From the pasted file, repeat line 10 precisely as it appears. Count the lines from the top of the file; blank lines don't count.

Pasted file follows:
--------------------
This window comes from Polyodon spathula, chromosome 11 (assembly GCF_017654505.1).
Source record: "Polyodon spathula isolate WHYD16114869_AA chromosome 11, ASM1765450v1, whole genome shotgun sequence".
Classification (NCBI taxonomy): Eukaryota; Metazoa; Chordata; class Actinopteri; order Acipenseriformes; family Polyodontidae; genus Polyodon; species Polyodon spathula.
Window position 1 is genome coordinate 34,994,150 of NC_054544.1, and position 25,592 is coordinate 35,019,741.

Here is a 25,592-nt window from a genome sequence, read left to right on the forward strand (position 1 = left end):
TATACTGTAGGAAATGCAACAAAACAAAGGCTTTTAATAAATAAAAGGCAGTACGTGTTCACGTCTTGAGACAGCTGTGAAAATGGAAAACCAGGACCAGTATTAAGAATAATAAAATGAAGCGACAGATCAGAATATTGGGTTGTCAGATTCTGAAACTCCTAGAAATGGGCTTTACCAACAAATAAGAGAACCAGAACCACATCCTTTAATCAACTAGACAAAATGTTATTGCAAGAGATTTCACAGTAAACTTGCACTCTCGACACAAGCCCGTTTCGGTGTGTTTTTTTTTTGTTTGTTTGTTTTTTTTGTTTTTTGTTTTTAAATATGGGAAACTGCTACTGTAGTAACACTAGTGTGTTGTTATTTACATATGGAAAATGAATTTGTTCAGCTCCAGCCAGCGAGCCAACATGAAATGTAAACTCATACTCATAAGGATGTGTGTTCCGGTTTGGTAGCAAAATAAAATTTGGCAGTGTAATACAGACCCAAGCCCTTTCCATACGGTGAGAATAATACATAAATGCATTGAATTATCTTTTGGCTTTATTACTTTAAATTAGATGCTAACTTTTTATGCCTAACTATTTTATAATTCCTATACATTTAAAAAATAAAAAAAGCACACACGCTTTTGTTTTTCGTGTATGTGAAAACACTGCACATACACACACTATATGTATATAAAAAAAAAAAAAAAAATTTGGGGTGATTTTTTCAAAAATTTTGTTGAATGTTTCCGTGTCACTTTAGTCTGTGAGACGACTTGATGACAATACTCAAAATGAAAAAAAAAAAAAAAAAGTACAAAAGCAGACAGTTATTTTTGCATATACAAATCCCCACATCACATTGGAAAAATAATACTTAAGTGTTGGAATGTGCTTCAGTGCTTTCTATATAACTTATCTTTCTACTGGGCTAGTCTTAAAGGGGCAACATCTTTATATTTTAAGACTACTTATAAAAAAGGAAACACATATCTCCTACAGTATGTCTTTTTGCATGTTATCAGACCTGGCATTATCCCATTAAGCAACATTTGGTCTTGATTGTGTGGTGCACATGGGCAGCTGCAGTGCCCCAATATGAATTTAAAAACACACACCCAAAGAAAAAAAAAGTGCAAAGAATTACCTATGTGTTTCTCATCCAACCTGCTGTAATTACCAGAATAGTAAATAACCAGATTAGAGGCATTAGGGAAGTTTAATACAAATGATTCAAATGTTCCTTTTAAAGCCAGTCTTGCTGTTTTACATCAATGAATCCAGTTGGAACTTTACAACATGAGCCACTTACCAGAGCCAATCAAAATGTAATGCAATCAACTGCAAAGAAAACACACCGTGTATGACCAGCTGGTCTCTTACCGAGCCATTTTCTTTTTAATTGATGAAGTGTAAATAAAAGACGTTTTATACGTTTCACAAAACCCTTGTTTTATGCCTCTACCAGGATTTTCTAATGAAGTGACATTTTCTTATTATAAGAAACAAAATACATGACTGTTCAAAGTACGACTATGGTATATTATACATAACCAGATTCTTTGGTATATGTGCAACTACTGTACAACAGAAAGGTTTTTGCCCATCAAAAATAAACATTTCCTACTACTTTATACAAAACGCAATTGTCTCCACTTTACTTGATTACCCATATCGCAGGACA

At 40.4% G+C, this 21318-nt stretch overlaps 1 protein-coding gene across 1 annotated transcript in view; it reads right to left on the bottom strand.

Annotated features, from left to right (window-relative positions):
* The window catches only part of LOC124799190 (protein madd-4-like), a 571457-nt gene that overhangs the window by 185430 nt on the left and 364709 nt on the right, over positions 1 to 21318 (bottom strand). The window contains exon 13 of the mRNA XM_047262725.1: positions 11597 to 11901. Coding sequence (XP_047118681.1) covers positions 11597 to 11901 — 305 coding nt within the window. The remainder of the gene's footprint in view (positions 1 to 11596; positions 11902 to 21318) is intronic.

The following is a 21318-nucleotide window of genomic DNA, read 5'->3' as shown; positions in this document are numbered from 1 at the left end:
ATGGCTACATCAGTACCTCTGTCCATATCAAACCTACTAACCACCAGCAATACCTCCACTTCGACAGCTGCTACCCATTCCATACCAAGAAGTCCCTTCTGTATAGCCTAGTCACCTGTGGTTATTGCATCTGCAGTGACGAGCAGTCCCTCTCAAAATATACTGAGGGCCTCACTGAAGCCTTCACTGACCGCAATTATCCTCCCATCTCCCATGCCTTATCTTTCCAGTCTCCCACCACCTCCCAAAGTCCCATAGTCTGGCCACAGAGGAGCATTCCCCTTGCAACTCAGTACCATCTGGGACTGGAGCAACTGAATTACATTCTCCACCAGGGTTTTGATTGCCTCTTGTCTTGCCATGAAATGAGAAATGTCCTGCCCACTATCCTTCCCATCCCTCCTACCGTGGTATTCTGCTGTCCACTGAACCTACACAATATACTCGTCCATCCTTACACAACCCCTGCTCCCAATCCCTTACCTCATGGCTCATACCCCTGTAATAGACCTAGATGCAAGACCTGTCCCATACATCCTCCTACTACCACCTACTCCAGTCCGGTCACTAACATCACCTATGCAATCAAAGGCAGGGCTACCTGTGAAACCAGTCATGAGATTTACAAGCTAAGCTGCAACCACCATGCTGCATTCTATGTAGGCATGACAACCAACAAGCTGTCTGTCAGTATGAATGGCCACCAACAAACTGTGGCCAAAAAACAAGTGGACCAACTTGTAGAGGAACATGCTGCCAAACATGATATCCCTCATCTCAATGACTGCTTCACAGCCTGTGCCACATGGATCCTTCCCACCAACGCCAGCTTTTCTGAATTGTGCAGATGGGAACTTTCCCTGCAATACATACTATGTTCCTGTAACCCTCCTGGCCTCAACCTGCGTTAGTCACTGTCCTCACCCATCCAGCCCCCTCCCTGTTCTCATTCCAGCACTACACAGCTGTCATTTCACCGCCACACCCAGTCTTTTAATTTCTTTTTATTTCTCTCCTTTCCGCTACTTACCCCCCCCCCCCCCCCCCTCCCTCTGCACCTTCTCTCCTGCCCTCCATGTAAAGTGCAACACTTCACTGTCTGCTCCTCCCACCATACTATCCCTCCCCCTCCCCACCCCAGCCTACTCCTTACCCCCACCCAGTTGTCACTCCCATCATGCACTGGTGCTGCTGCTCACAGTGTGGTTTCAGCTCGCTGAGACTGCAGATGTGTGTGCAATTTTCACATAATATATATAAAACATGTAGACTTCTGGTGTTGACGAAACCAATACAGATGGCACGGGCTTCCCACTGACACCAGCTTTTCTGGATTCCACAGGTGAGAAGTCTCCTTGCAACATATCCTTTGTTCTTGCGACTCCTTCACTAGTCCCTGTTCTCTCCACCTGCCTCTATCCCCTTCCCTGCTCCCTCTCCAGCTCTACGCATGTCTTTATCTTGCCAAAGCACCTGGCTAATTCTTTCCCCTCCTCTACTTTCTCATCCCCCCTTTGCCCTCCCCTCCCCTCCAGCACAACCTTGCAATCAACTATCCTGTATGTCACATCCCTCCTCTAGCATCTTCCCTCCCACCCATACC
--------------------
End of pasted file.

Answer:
The following is a 21318-nucleotide window of genomic DNA, read 5'->3' as shown; positions in this document are numbered from 1 at the left end: